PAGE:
476129 Advanced Crystallization Technologies for (Bio)Manufacturing
Teaching Interests: All core courses of chemical engineering. My goal is to help students build a strong background in chemical engineering, sharpen their analytical skills, and apply their knowledge and skills creatively.
Crystallization from solution is a key unit operation for purification, separation, and manufacturing in the environmental, food, pharmaceuticals, chemicals, and materials industries. Challenges that can arise during crystallization include (1) high sensitivities of crystal nucleation and growth kinetics to small variations in the concentrations of contaminating chemicals, (2) high sensitivities of aggregation and agglomeration kinetics to flow fields and particle size, (3) spatial inhomogeneity, (4) sensor limitations, and (5) many orders of magnitude variation in length scales (0.1 nm to 100s of microns) and time scales (20 ps to many hours).
New process designs are described that employ process intensification strategies to greatly enhance the control of the crystal size distribution. These strategies include using noncontact focused ultrasonication, exploiting differences in molecular and thermal diffusion rates at fluid-fluid interfaces to induce nucleation, and selecting crystallizer designs and operations to spontaneously induce multiphase flows that decouple nucleation and growth to enable their individual control. My experiments are supported by mathematical modeling and theoretical analysis, which collectively are also relevant to other chemical process systems.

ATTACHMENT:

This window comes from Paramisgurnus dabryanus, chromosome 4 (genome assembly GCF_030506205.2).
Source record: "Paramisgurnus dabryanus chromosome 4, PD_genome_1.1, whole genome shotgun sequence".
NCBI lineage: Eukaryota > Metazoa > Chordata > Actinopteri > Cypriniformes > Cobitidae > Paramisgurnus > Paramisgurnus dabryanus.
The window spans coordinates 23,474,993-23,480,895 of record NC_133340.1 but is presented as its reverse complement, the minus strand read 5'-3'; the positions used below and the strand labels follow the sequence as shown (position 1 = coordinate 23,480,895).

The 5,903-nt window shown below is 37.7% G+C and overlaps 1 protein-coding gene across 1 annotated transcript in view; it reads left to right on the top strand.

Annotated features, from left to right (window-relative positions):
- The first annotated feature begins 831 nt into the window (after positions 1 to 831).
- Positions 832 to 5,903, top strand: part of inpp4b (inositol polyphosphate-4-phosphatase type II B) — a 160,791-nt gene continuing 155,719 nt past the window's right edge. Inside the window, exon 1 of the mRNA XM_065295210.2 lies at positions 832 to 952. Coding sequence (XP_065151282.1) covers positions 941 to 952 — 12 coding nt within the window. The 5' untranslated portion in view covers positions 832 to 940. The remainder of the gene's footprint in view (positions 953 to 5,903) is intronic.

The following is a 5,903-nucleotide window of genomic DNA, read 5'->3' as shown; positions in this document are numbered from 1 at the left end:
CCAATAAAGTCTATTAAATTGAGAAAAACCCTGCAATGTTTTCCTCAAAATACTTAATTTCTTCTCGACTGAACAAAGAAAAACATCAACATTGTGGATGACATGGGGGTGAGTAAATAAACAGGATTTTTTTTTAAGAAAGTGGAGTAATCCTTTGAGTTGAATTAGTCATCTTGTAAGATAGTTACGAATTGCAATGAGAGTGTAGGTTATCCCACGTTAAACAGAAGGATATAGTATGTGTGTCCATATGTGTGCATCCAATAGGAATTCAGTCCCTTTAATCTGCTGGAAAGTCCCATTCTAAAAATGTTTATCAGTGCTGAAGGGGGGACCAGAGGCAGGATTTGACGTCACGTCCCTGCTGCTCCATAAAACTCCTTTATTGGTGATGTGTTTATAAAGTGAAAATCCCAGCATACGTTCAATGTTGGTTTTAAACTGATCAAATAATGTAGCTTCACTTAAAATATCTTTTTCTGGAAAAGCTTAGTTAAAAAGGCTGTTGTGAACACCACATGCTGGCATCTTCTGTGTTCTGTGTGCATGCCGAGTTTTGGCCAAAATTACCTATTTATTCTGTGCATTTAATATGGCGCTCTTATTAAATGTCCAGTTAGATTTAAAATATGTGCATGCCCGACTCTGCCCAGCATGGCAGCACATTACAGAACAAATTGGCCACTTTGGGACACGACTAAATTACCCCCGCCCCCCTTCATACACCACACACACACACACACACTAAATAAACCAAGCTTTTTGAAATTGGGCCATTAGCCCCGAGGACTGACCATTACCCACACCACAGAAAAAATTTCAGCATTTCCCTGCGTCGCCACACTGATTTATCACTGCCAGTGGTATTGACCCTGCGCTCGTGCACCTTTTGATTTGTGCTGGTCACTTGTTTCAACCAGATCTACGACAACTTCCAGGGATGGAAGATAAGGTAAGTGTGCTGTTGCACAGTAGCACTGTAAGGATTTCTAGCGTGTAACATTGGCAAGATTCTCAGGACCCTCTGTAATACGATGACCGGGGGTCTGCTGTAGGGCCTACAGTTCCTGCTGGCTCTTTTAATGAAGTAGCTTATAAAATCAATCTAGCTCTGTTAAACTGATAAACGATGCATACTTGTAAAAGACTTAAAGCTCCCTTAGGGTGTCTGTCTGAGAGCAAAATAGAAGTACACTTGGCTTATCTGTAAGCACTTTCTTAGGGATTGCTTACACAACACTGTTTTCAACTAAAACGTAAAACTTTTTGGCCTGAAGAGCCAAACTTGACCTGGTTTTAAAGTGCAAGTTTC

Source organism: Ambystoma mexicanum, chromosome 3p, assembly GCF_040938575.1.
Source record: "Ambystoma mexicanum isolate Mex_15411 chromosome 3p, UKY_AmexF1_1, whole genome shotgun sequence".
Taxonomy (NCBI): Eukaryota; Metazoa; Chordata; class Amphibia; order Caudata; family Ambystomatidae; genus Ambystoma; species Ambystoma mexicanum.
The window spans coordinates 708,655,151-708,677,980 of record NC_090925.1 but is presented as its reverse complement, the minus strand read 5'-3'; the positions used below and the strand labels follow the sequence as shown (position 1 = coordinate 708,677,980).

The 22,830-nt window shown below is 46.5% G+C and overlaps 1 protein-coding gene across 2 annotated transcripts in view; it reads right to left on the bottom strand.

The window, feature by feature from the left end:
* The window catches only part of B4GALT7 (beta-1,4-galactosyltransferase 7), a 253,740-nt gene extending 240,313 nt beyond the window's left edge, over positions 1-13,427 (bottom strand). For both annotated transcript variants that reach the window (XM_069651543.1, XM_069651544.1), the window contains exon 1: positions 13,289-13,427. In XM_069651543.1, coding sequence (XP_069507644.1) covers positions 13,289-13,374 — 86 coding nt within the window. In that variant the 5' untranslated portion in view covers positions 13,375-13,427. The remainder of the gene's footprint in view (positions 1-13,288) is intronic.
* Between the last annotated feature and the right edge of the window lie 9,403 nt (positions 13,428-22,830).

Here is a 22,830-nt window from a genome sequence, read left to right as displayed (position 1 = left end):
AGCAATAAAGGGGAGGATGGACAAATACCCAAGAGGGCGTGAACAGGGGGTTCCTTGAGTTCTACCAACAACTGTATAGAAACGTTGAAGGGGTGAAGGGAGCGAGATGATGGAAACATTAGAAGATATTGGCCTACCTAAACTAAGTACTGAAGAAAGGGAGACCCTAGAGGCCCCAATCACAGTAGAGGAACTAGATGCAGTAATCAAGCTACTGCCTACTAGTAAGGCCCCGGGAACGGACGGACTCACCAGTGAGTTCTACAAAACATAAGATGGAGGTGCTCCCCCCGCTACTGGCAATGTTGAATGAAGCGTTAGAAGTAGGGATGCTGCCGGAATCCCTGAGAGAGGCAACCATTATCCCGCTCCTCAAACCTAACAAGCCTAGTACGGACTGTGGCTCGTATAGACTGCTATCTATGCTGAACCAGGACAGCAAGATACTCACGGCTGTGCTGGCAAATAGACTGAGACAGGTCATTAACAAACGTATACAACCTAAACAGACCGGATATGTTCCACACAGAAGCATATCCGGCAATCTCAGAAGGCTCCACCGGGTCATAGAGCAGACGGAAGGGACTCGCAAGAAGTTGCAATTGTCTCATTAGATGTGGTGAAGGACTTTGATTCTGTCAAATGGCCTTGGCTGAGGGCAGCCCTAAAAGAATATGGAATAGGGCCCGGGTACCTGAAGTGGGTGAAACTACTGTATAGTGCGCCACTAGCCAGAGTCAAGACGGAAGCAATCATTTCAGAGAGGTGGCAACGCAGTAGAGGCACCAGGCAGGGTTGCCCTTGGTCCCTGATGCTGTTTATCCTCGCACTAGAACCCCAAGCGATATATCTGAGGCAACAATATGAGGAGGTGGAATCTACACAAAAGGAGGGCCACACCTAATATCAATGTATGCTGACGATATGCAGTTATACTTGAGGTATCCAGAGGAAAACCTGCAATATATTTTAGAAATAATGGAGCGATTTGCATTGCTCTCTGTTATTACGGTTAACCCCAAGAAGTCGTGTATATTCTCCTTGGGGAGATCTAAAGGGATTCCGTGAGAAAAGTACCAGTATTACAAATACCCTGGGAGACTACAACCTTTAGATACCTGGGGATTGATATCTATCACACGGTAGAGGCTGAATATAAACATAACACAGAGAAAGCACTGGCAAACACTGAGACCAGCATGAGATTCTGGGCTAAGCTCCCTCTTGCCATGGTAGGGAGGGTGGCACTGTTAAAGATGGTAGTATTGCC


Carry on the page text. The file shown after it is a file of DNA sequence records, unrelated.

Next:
The growth in demand for new therapeutics and fine chemicals manufactured in bioreactors motivates the invention of technologies to reduce purification and storage costs by at least an order of magnitude compared to existing technologies. A research program is proposed that employs fundamental understanding, mathematical models, and cleverly designed experiments to create novel crystallization strategies and processes for the purification and separation of proteins and other biologically derived molecules.
Keywords: Process intensification, kinetics, separation, biomanufacturing, process design and control, crystallization, purification, protein
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